The Amazon, or Amazonia, as it is also known, is a region spanning considerable portions of eight independent nations—Brazil, Venezuela, Colombia, Ecuador, Peru, Bolivia, Suriname, and Guyana. It covers more than seven million square miles in a maze of mile-wide waterways and meandering tributaries. Despite the fact that the Amazon river passes only through Peru, Colombia, and Brazil, its presence remains the hydrological center of much of South America, its watershed nearly equal in size to all of western Europe. Perhaps because Amazonia is tremendously heterogeneous, home to stunning biological, cultural, and linguistic diversity, scholars have long differed greatly on how to define and characterize the region. Thus, our descriptions here should not be considered definitive or indisputable. More than its ‘gigantic’ nature—a trope inaugurated after the first contact with Europeans—the Amazon's real richness lies in its many “voices”. At the beginning of this century, more than twenty-three million people lived in the Amazon region. Today, hundreds of languages—indigenous and European, some of the former threatened with extinction—are spoken there. While there are an equally myriad number of indigenous communities living throughout the region, including some ‘uncontacted tribes’, the majority of its inhabitants do not define themselves as being indigenous. Along the river and its tributaries there are numerous urban centers, some of them counting millions of people, such as Manaus (Brazil), and others thousands, such as Iquitos (Peru) or the Colombian–Brazilian frontier cities of Leticia- Tabatinga. The intense urbanization process to which the region has been subjected since, in the case of Manaus and Belém in Brazil, the turn of the nineteenth century, and in other countries since the early 1970s, when the Trans-Amazonian Highway was inaugurated, contradicts the commonly held notion that the region is no more than gigantic nature dwarfing humanity.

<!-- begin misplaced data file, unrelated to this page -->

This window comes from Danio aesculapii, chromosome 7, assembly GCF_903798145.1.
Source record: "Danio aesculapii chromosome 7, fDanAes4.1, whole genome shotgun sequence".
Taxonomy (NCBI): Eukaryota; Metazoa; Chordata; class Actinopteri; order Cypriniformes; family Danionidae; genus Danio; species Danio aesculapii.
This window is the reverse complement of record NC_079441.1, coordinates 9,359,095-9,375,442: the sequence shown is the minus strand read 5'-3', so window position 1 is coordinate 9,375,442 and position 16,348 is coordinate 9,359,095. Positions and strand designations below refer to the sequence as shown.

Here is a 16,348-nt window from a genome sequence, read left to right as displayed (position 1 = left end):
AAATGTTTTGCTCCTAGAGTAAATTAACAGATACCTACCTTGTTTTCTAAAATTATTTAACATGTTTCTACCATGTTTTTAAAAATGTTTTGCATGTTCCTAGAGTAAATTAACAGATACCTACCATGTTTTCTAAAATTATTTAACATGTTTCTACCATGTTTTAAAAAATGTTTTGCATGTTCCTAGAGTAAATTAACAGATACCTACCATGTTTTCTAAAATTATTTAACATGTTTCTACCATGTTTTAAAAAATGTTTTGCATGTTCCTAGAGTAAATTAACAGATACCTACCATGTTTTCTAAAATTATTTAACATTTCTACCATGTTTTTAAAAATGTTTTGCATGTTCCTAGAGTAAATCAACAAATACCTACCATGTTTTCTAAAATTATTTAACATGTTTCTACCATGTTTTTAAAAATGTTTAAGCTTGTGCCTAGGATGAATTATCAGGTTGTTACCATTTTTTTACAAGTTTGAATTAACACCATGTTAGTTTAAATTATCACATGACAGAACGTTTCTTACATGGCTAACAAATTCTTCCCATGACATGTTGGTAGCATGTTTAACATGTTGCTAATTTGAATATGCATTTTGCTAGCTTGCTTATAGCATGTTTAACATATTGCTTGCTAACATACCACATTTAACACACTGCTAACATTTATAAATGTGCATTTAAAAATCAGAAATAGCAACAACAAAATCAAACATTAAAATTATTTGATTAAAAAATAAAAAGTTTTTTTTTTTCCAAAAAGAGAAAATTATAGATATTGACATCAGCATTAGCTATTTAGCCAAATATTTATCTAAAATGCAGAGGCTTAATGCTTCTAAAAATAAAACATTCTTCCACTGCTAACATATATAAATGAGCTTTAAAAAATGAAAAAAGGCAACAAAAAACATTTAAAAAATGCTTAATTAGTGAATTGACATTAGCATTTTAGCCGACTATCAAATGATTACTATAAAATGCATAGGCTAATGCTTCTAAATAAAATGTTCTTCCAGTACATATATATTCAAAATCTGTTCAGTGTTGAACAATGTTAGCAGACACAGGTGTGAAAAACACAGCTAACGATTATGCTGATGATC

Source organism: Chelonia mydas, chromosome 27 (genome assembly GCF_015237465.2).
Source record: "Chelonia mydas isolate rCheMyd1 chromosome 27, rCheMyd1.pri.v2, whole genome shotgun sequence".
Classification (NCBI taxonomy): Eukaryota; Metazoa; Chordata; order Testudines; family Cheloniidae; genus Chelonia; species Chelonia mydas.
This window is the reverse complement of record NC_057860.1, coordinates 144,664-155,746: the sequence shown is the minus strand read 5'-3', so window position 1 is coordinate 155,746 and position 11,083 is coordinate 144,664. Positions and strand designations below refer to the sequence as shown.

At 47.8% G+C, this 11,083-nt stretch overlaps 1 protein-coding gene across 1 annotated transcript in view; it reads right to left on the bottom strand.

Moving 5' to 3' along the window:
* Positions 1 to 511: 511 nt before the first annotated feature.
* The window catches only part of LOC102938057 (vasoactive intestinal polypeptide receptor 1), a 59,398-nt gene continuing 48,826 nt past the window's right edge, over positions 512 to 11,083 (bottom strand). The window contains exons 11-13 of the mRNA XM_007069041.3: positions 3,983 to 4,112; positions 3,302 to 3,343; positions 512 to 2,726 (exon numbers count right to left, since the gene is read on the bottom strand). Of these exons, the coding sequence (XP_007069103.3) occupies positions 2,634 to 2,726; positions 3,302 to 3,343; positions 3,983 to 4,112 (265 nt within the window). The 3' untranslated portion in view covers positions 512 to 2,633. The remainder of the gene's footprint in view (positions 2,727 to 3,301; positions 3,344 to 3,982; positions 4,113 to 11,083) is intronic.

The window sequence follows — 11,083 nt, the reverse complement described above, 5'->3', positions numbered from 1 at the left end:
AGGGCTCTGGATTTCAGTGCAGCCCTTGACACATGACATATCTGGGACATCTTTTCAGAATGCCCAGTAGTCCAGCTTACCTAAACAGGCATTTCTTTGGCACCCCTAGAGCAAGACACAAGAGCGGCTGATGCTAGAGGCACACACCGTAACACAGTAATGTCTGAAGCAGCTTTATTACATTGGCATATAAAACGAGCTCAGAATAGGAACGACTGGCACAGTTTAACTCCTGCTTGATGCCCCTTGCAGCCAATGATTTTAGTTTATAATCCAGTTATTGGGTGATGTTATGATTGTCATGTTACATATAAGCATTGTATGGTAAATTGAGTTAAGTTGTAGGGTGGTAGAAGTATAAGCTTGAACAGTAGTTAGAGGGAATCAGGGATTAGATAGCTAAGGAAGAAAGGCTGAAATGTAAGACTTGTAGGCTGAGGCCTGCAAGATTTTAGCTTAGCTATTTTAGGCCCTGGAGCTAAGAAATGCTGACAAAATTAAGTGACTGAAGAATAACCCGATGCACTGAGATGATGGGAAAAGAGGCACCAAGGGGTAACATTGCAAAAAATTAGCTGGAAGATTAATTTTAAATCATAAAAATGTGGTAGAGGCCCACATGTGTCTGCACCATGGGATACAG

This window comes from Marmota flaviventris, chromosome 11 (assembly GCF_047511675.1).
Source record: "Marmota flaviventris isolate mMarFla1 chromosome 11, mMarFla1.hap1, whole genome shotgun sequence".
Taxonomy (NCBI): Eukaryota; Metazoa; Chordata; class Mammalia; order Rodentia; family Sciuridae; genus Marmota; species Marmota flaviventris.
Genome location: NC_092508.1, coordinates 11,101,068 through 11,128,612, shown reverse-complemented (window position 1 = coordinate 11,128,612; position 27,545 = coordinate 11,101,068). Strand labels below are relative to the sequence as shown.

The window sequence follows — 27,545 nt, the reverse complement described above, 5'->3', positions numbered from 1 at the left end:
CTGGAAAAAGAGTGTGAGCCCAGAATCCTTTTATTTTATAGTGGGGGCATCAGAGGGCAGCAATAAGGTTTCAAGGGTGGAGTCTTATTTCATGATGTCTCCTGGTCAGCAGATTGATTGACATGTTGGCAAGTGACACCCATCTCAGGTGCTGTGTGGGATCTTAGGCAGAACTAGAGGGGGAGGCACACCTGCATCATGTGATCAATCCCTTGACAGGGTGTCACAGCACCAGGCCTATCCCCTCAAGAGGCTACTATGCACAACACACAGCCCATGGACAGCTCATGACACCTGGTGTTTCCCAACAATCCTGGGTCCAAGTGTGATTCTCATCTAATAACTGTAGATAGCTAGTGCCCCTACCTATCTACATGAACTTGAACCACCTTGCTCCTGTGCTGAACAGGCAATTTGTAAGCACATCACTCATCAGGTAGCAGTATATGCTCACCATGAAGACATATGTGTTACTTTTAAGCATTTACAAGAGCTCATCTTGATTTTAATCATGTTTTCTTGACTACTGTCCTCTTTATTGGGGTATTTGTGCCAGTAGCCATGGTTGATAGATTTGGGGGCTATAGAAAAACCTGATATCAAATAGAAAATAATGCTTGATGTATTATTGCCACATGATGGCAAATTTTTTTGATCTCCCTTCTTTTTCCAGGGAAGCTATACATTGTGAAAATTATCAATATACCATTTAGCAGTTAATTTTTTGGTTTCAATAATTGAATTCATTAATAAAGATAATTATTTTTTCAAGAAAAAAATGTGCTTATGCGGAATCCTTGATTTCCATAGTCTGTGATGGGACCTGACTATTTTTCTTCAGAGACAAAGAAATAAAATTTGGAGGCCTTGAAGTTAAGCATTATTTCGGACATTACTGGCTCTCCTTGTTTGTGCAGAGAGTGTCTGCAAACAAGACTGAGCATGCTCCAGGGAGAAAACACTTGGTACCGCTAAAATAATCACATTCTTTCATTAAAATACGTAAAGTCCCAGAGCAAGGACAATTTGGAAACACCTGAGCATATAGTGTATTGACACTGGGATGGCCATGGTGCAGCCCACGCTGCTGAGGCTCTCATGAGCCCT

The Amazon is also a discursive construct, imagined in many different ways. Furthermore, since the Spanish conquest, the northwestern part of the Amazon has been imagined by non-indigenous peoples primarily as a place defined by the ways in which it differs from another of South America's salient geographic features: the Andes. And yet, the Amazon river itself is born in the snowcapped mountains of the Mismi peak in modern-day Peru.